A Second is a Hiccup by Hazel Hutchins

This is a delightful book about time and perfect for launching the beginning of your time together. The book begins with all the things that you can do in a second and continues through a minute, and hour and so on until you reach a full year. And, it rhymes! If any of your students are still working to sort out time, this is great for them. But I like to read it and then do a little dreaming together. After reading the book together, we work through the Hopes and Fears protocol as we think about the year we will spend together. I learn a lot about my students, they learn about each other, and most importantly, the students start to feel some ownership in our classroom.

Unstoppable by Art Coulson

This is a biography about Jim Thorpe, an unstoppable Native American athlete. This story will really grab your athletes, and all of your students will resonate with the story of the underdog defeating the favorite. Many students will also resonate with Jim Thorpe, a young man who didn’t find school engaging. As I read, I watch the body language and listen carefully during turn and talks. The book and our discussion often open a window into how my students are feeling about school. At the beginning of the year, that information helps me build relationships with my students.

There are so many amazing picture book biographies in addition to the two I’ve mentioned here. Bringing non-fiction picture books into your classroom will help you meet your standards and expose students to new content, different perspectives and interesting ideas. And, you can do it in about 10 minutes!

Five Fiction Picture Books to Start the School Year Right! – 30 Days, 10 Minutes to a More Literate Classroom

Why use picture books in the intermediate classroom? Won’t the kids think they are babyish? Well, that might have been true once (although I could make the case that it was NEVER true), but in recent years, authors have been putting out some amazing picture books aimed at older readers, and even for adults. A high quality picture book has sturdy paper, brilliantly colored illustrations and engaging text. I use picture books in my classroom all year long. Here is why:

  • I can read them in about 10 minutes!
  • They are easy to reread. I often read a picture book for one purpose, and then revisit it for another purpose.
  • The pictures help carry the meaning of the story and provide important scaffolding for ELLs and students with low language skills.
  • Students love to reread them. A picture book doesn’t feel like a major commitment. Even in fifth grade, some students feel overwhelmed by reading chapter book after chapter book. High quality picture books can fill a gap and give students a little rest while still keeping them reading!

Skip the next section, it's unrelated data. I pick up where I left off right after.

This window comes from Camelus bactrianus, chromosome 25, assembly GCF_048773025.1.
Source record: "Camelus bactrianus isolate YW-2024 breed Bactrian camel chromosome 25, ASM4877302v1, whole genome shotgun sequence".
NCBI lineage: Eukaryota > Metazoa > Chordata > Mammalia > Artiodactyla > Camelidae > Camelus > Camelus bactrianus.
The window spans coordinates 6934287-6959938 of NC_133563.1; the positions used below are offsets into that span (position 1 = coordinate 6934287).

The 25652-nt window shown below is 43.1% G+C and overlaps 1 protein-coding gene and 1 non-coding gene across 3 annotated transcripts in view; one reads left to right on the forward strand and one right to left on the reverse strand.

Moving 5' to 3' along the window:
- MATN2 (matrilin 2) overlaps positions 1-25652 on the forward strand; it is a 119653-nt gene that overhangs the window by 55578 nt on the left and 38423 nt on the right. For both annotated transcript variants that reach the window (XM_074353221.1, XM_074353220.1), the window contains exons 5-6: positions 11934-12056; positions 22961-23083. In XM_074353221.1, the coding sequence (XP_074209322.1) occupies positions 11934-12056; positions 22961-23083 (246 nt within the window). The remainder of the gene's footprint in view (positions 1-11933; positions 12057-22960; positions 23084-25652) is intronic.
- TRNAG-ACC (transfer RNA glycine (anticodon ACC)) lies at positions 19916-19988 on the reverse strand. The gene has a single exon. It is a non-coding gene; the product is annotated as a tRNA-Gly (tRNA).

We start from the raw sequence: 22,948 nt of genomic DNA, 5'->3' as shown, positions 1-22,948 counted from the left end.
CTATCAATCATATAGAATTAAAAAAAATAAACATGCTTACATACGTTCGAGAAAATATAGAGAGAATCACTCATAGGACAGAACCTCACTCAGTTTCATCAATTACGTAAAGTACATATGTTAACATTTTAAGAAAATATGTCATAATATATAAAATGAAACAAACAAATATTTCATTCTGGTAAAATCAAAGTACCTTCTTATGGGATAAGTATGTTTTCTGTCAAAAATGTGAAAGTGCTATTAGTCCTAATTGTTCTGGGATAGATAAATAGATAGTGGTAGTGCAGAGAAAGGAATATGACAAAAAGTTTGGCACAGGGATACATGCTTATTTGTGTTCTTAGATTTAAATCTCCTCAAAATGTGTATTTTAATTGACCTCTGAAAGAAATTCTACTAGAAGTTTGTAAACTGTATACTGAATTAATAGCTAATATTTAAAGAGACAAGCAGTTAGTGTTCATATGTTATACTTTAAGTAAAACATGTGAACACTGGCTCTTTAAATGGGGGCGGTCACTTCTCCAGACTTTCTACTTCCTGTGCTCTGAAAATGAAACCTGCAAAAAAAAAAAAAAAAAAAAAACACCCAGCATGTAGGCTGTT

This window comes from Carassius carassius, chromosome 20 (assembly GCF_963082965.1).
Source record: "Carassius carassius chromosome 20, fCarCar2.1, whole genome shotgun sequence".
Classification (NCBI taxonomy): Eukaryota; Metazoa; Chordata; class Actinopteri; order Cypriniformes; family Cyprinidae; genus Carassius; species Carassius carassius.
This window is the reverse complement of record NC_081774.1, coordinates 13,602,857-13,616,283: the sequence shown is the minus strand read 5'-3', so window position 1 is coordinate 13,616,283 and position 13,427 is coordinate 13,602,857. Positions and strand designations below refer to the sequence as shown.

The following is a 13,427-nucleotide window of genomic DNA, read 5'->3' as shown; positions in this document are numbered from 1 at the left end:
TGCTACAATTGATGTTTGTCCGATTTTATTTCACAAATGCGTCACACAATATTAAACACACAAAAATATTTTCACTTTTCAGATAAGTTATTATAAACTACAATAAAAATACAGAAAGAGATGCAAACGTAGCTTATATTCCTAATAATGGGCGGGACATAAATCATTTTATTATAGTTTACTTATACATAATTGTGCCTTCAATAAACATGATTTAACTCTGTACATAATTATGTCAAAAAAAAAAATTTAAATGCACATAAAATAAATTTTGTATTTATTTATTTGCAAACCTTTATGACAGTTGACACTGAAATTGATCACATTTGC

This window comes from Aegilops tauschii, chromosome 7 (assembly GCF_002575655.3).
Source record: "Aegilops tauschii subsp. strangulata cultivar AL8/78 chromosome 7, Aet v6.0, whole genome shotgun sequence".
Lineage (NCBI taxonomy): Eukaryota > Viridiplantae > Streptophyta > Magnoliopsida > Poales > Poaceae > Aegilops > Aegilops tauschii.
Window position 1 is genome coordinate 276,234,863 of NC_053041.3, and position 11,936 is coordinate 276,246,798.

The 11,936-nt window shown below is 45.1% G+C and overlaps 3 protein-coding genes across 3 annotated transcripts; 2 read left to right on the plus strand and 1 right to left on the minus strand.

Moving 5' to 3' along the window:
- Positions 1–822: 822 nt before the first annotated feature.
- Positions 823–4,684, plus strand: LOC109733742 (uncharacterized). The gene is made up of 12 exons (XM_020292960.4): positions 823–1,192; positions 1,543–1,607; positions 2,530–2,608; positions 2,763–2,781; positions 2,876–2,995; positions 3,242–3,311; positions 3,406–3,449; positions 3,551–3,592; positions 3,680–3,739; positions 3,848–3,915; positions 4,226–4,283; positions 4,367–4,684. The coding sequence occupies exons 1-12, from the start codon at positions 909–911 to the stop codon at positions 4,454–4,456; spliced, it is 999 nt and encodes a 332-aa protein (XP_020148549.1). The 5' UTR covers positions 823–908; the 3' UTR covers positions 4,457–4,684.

• Students need to be exposed to a wide range of non-fiction, and picture books are a great way to bring that into the classroom. Over the 25 years I’ve been an educator, content standards have narrowed considerably, and it is causing students to be less engaged in school. I don’t blame them! Picture books are a great way to widen their horizons and help them find topics and content that interests them. I meet required reading and writing standards AND engage students in interesting content at the same time.

Following is a list of my favorite fiction books for starting the school year. Be sure to check out tomorrow’s post to get the list of my favorite non-fiction picture books for back to school. I will read all of these books to my fifth graders in the first month of school. There is a lot of junk out there, but I promise, these will all be great reads in your classroom too! Links are to Barnes and Noble in case you need to add any to your classroom library.

Odd Velvet

Odd Velvet by Mary E. Whitcomb

This book was published in 1998, and I have probably read it to a group of students every year since it was published. There is plenty here for all ages.

The main character, Velvet, is odd. It’s not just her name, it’s everything about her. She doesn’t have fancy clothes or a big box of crayons, and she doesn’t even like talking dolls! Then, using just eight crayons, Velvet wins an art contest, and the kids begin to see her with new eyes.

This is a lovely story for the beginning of the year because it is a story of learning to accept those who are different from ourselves. As you are building your classroom community, it’s a terrific message to send.

I use this book to launch my Graffiti Wall every year because the language is so marvelous. Be sure to check out the blog post and video where I explain how to do that!

Enemy Pie (Reading Rainbow Book, Children's Book about Kindness, Kids Books about Learning)

Enemy Pie by Derek Munsun

It’s shaping up to be the worst summer ever. Jeremy Ross has just moved into the neighborhood, and he is public enemy number one! When the protagonist (who is not named) explains this to his dad, dad instantly gets it and helps hatch a plan – to invite Jeremy Ross over and feed him enemy pie. Dad makes the pie, and all the boy has to do is spend one day being nice to his enemy. As the boys spend a fun day on the trampoline and in the tree house, the protagonist realizes that Jeremy isn’t so bad after all, and he warns him not to eat the pie – the act of a true friend!

This is a wonderful book to share with kids at the beginning of the year and talk about friendship. What makes a good friend? How can making assumptions about someone stop us from noticing their good qualities? Your kids will love the fun illustrations (by the same illustrator as Odd Velvet!) and you will love the way the discussion moves your classroom community forward.

The Girl Who Never Made Mistakes

The Girl Who Never Made Mistakes by Mark Pett and Gary Rubinstein

Chances are, you will have at least one perfectionist in your class this year – one student who is afraid to take risks because they might fail. Chances are, it will be one of your highest performing students. This book is for that student.